A solo exhibition at the Art Gallery of Burlington, Perry Gallery in Ontario, Canada, 2019/2020. The creation of this project was supported by a Visual Arts Grant from the BC Arts Council.
Space is where we live.
We cannot move without space. We cannot breathe without space.
We entangle ourselves with space and the space reshapes us.
Space is what we fill. Space is what we hold. Space is what we leave behind.
We are merged with the spaces around, between and inside of us.
My belief that our humanness is essentially rooted in relational dynamics provides the impetus behind using scale and multiples to create large-scale, multi-component groupings and immersive installations. As this attention to the relational is central to my work, dualities serve as a fulcrum for my practice and allow me to explore particular dyads such as subject/object, seen/unseen, individual/collective, viewer/viewed. Holding Space uses abstraction and expressionism to explore our multi-faceted relationship with space, both physically and philosophically.
This project considers notions of space with 3 assemblages:
Space as Emptiness. This emptiness can either be experienced as a void, as nothingness, or it can be experienced as unbounded potential; the seed where everything that is new begins. Held in the palm of your hand or inhabiting everything that surrounds, this space holds energy, simultaneously minute and infinite. 1000+ porcelain components define the surface area of 7-foot diameter sphere, dissected in half. Each small component is hung individually with filament from the ceiling, creating a reflective and light buoyancy as the piece undulates in response to movement in the room.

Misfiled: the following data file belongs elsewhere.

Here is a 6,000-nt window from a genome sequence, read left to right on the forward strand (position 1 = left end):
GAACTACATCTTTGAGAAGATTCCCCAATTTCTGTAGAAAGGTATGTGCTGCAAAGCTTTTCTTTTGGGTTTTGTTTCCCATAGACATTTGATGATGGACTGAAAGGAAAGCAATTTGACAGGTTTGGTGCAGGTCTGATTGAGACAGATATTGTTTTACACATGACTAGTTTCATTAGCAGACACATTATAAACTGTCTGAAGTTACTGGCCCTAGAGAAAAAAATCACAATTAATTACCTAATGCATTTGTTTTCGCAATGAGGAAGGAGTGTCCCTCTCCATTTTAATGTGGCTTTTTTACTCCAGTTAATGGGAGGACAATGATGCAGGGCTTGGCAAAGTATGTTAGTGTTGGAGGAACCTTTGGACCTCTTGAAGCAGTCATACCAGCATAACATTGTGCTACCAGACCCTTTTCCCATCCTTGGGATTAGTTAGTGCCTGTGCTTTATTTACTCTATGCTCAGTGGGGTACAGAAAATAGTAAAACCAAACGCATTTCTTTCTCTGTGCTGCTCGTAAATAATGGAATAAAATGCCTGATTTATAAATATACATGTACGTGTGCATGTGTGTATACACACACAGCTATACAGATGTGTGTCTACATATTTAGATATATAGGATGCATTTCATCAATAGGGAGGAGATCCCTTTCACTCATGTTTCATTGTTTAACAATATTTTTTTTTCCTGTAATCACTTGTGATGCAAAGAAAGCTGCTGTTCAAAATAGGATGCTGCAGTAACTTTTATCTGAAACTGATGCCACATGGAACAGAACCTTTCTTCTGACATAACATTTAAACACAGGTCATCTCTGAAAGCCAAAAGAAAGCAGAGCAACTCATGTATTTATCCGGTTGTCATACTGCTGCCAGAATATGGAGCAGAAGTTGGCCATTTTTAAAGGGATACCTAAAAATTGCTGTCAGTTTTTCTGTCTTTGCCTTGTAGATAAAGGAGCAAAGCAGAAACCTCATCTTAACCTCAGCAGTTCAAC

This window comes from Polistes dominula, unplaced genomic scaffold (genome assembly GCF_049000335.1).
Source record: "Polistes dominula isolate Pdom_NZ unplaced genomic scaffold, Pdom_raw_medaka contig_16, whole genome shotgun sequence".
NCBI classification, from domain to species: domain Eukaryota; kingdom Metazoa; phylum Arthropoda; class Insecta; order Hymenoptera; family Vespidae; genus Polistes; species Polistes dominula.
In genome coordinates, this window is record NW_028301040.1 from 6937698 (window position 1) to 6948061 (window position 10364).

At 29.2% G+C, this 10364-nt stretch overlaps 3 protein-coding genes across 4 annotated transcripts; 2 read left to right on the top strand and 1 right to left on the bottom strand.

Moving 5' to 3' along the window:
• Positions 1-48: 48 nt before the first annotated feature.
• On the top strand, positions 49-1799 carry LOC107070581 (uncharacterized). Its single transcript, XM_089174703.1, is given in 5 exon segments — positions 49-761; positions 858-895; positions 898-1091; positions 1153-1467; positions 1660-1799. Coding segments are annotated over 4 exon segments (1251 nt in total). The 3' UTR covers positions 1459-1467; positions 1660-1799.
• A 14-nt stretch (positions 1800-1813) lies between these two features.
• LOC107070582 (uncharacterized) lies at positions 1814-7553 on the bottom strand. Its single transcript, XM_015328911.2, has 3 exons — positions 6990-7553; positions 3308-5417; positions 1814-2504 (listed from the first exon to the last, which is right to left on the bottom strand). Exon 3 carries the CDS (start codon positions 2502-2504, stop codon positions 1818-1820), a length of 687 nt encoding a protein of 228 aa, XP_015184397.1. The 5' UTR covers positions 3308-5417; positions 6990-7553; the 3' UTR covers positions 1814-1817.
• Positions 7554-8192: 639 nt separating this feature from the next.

WRITTEN ON THE BODY
Space as Containment. Negative space defines the body of the object where the exterior form acts as skin and bone to contain the enclosed space within, where our internal narratives are held, imprinted by the external world. 40 component wall assemblage, hung in a 22’ horizontal line. Referencing vertebrae, each unglazed porcelain rounded form touches the next with an connecting line of photo transfers.
THE GESTURE OF GRACE
Space as a Conduit. Each sculpture reflects a gesture, responsive to the next form, such as a dance troupe pushing and pulling on the space between each other, as they express the dynamic relationship between movement and space. 11 hand-built, 3’ tall, abstracted figures, standing in a line.